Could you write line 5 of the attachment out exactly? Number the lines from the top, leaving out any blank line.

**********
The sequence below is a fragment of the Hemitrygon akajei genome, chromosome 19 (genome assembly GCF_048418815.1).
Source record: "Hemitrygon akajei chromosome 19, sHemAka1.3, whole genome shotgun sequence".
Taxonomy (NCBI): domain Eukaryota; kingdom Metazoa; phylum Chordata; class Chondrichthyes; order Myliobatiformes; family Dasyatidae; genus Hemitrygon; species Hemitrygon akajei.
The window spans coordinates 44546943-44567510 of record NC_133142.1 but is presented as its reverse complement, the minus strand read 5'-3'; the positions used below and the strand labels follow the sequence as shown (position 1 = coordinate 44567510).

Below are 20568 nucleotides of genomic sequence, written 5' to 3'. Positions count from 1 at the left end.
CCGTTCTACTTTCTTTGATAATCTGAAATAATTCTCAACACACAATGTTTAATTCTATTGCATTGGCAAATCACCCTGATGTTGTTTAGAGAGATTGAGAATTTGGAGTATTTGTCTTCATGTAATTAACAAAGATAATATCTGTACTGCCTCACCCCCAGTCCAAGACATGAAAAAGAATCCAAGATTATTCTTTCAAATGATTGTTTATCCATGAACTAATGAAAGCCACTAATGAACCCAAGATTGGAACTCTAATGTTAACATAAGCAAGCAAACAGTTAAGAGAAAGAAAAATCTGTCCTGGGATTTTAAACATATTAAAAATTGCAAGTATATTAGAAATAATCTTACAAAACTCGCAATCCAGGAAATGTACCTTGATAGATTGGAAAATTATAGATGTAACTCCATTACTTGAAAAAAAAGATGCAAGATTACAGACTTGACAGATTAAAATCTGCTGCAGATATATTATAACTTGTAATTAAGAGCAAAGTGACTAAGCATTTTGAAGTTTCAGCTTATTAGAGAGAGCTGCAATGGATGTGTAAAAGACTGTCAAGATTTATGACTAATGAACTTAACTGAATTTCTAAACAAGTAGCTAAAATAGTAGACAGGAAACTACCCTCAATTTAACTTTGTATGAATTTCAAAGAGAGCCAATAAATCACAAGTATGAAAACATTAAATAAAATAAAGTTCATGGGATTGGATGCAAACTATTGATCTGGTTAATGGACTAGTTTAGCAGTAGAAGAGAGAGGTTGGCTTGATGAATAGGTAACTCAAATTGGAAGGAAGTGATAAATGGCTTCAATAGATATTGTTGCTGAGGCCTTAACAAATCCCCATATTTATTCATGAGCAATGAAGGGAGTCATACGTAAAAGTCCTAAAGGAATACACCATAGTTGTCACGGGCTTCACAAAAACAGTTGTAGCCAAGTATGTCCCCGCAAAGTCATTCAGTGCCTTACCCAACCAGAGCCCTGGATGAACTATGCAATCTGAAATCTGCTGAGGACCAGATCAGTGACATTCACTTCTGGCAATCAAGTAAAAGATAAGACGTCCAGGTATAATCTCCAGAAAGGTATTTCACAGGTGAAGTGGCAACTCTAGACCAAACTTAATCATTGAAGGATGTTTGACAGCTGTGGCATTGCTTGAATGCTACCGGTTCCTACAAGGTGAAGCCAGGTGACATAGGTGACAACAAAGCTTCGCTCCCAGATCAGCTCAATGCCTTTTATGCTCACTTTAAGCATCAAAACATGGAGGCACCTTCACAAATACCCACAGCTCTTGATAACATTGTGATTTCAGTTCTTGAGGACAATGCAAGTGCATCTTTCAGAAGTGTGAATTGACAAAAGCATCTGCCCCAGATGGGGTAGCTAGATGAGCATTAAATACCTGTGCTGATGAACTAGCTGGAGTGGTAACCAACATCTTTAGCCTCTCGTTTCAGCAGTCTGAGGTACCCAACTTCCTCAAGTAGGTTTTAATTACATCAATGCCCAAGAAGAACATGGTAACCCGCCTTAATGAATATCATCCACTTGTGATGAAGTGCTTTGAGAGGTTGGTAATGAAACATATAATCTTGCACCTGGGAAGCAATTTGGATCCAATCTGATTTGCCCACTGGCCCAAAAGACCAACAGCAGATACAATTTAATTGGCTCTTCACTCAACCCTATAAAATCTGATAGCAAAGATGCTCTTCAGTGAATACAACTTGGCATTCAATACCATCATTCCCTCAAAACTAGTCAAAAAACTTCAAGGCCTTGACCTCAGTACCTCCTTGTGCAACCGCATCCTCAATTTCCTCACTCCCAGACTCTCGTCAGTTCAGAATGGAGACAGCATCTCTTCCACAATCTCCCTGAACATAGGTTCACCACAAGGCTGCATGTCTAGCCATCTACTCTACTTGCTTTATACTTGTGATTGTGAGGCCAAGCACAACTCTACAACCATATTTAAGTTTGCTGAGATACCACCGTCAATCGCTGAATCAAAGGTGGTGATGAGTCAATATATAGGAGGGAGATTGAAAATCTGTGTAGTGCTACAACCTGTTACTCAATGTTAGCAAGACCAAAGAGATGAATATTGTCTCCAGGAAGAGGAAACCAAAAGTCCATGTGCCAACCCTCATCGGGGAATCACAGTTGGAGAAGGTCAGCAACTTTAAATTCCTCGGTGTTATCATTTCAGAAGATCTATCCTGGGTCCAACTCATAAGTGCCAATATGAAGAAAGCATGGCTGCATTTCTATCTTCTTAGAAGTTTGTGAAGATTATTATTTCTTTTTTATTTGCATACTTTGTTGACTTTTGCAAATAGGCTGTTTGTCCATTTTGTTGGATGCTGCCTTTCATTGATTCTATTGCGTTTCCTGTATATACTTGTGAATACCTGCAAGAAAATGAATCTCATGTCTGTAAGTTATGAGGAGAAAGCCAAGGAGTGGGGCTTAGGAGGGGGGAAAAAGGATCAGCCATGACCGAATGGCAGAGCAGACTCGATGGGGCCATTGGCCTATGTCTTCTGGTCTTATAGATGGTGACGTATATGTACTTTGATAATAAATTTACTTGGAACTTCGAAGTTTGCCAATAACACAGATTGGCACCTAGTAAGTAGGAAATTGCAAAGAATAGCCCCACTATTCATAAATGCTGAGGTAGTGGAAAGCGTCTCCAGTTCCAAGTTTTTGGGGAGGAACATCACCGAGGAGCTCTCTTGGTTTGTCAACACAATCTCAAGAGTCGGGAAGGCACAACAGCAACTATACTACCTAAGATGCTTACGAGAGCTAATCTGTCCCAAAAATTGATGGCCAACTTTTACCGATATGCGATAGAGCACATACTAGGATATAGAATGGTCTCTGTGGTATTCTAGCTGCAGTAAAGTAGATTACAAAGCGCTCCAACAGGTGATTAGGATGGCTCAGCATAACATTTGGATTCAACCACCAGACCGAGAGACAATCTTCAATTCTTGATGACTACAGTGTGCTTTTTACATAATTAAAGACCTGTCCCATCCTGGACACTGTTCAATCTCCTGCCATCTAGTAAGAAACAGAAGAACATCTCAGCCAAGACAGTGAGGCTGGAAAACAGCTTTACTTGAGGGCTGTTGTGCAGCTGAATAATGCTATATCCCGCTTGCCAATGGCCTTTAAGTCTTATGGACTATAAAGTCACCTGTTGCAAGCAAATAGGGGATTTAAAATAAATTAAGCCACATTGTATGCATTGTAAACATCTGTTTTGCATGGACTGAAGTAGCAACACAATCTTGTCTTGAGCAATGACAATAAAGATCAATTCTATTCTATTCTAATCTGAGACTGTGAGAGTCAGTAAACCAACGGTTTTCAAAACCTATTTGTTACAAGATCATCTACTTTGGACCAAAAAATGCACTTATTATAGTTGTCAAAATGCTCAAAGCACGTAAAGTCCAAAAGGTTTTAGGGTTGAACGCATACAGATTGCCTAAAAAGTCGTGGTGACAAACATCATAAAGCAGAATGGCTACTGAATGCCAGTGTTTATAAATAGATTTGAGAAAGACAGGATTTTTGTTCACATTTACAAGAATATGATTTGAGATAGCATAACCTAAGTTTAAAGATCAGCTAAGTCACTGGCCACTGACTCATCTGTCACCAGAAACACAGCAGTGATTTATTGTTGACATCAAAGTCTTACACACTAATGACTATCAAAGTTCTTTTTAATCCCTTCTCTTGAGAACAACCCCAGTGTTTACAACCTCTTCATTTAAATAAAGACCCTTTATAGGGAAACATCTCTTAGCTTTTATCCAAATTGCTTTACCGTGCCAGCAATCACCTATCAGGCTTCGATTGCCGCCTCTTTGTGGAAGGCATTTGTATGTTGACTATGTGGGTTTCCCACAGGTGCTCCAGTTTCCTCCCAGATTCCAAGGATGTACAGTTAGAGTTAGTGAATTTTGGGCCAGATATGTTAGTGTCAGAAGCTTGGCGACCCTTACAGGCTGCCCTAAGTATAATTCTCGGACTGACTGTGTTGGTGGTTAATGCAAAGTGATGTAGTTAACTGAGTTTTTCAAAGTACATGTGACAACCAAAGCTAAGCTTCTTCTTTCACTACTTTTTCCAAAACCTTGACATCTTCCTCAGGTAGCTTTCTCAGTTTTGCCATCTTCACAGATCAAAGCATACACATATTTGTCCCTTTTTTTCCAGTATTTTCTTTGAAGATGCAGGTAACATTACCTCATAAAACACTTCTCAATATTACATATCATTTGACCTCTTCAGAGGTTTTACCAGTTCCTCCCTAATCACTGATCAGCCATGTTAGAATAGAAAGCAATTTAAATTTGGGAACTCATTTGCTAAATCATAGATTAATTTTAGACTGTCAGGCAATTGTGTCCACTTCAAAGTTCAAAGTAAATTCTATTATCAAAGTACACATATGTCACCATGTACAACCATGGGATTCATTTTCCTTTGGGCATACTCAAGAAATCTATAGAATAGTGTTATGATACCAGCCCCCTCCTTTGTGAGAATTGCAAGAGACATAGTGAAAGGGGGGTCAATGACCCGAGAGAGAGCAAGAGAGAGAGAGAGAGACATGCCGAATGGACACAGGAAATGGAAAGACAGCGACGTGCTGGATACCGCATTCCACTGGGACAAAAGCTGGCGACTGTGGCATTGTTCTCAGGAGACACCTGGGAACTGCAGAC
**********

Below are 20568 nucleotides of genomic sequence, written 5' to 3'. Positions count from 1 at the left end.